Another guilty verdict for Monsanto as jury finds weed-killer was a 'substantial factor' in causing man's cancer

Another guilty verdict for Monsanto as jury finds weed-killer was a 'substantial factor' in causing man's cancer
Image via Mike Mozart.

In a landmark verdict against Monsanto that could have far-reaching implications, a federal jury on Tuesday found that the weed-killer Roundup was "a substantial factor" in causing a 70-year-old plaintiff's cancer.


"Today's verdict reinforces what another jury found last year, and what scientists with the state of California and the World Health Organization have concluded: Glyphosate causes cancer in people," Environmental Working Group president Ken Cook said in a statement, referring to the active ingredient in Roundup. "As similar lawsuits mount, the evidence will grow that Roundup is not safe, and that the company has tried to cover it up."

Edwin Hardeman, the plaintiff in the case, was diagnosed with non-Hodgkin's lymphoma (NHL) in 2015 after using Roundup to kill poison oak and weeds on his property for over 20 years. In 2016, Hardeman sued Monsanto, which was acquired bythe German pharmaceutical giant Bayer last year.

"The decision by Bayer to purchase Monsanto, a company with a long history of environmental malfeasance, could go down as one of the worst business decisions ever made," said Cook. "The day of reckoning for Bayer and its cancer-causing weedkiller is getting closer."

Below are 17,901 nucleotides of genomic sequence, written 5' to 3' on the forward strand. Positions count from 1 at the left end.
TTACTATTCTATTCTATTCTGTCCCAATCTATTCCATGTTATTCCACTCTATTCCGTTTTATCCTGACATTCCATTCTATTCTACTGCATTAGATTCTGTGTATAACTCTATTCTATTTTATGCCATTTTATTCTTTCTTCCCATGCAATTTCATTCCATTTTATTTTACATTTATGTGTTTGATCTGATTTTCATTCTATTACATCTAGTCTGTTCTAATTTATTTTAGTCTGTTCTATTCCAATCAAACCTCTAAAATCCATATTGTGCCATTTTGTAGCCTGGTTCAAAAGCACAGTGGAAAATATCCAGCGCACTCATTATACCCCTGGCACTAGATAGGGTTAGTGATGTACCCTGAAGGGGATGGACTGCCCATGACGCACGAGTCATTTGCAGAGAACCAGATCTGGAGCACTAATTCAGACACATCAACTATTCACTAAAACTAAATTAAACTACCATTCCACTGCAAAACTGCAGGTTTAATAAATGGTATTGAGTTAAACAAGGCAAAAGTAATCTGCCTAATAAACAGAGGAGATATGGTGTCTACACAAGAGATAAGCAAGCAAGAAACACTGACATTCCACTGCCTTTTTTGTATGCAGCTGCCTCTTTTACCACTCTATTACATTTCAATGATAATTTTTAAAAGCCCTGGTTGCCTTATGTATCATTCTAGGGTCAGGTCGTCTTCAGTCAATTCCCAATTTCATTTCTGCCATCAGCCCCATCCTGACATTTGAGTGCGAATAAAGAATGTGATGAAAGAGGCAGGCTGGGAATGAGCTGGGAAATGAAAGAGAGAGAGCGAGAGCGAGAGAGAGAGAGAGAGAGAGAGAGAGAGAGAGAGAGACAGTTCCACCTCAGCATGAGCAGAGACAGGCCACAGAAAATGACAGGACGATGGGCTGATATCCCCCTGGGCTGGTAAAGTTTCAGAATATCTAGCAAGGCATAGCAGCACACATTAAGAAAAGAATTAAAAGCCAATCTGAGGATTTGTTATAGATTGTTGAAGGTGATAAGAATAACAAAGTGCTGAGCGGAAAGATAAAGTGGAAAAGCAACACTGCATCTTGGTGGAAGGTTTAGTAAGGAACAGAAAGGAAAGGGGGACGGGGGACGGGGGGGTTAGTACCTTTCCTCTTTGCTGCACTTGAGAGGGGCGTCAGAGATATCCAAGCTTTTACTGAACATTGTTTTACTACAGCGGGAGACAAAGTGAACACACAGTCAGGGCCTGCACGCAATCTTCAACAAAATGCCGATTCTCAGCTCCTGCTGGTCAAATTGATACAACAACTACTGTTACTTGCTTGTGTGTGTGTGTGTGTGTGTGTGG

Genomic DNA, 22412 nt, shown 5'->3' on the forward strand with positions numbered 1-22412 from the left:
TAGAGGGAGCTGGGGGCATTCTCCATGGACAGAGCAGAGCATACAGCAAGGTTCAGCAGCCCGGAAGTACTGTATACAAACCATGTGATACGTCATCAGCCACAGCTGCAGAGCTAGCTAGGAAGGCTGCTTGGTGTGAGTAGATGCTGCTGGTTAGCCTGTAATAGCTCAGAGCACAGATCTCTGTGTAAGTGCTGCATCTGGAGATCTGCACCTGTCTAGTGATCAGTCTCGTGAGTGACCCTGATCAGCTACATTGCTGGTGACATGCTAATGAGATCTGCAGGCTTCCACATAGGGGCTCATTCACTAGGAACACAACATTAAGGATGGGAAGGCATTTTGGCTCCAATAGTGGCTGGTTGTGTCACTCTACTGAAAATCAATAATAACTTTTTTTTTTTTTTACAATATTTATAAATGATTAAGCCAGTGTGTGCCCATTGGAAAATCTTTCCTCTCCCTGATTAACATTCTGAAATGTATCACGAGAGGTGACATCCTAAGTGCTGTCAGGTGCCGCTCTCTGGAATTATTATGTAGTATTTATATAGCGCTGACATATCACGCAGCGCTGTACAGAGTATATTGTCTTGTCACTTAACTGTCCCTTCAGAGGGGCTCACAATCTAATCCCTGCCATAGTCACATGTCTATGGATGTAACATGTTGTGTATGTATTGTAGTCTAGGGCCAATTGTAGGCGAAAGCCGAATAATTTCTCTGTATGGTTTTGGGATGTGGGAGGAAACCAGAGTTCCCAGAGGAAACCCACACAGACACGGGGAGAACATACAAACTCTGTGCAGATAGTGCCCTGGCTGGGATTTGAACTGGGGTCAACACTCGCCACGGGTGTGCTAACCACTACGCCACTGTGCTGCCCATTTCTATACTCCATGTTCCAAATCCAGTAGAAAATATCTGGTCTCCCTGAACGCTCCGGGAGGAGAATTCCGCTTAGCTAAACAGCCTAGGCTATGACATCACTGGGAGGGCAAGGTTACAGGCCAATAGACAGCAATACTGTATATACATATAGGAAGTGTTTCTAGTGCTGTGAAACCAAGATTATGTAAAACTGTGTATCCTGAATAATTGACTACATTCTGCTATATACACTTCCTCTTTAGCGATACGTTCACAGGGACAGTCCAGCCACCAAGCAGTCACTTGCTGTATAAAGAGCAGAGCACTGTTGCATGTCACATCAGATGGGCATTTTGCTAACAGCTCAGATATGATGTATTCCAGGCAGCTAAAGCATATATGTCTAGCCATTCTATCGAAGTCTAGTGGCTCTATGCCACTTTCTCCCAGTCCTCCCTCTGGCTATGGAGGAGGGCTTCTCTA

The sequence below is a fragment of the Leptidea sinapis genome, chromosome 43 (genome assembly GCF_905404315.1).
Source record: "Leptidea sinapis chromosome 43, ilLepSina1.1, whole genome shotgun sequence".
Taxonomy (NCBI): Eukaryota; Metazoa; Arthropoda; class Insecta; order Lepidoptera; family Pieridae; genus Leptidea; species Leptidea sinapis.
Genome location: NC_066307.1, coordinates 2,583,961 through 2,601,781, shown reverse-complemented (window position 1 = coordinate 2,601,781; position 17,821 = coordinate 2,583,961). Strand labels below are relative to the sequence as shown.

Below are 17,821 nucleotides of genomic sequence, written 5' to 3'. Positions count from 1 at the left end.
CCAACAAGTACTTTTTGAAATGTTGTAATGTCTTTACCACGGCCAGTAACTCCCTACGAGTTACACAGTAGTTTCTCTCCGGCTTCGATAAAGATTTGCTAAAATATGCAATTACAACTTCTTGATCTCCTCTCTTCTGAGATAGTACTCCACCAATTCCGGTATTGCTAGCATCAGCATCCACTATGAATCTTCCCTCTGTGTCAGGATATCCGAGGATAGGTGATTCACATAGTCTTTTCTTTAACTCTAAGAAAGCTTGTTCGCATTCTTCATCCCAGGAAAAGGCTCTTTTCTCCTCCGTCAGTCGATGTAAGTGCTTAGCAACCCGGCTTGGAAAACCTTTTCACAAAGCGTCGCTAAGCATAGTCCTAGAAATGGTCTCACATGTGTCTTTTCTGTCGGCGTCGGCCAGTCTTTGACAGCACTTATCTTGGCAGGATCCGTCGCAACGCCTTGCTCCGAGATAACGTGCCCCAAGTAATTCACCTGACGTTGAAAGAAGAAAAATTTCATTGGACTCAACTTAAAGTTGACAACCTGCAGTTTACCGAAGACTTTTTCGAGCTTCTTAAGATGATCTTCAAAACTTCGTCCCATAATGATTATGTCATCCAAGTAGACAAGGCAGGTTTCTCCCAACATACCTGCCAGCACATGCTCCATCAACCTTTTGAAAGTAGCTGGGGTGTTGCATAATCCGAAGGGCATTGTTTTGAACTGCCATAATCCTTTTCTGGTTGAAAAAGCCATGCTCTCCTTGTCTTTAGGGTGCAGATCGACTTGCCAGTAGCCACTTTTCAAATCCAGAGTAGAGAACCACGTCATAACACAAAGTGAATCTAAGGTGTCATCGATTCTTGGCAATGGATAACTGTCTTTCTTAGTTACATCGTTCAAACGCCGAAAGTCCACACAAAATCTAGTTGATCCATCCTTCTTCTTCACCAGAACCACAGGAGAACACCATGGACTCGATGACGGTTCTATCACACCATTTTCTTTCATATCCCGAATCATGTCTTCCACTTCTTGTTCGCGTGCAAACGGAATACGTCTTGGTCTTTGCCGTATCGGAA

The jury's verdict comes just months after Monsanto was ordered to pay over $200 million in damages to a former school groundskeeper Dewayne Johnson, who said Roundup caused his cancer.

Michael Baum, an attorney who represented Johnson, told Buzzfeed that the jury's verdict in the Hardeman case is "a huge win for all Roundup-induced NHL claimants and a devastating loss for Bayer/Monsanto."

Beginning on Wednesday, the jury will consider whether Monsanto should be held liable for its product's role in the development of Hardeman's cancer.

"Mr. Hardeman is pleased that the jury unanimously held that Roundup caused his non-Hodgkin's lymphoma. Now we can focus on the evidence that Monsanto has not taken a responsible, objective approach to the safety of Roundup," Aimee Wagstaff and Jennifer Moore, Hardeman's attorneys, said in a joint statement.

"Instead, it is clear from Monsanto's actions that it does not particularly care whether its product is in fact giving people cancer, focusing instead on manipulating public opinion and undermining anyone who raises genuine and legitimate concerns about the issue," they continued. "We look forward to presenting this evidence to the jury and holding Monsanto accountable for its bad conduct."

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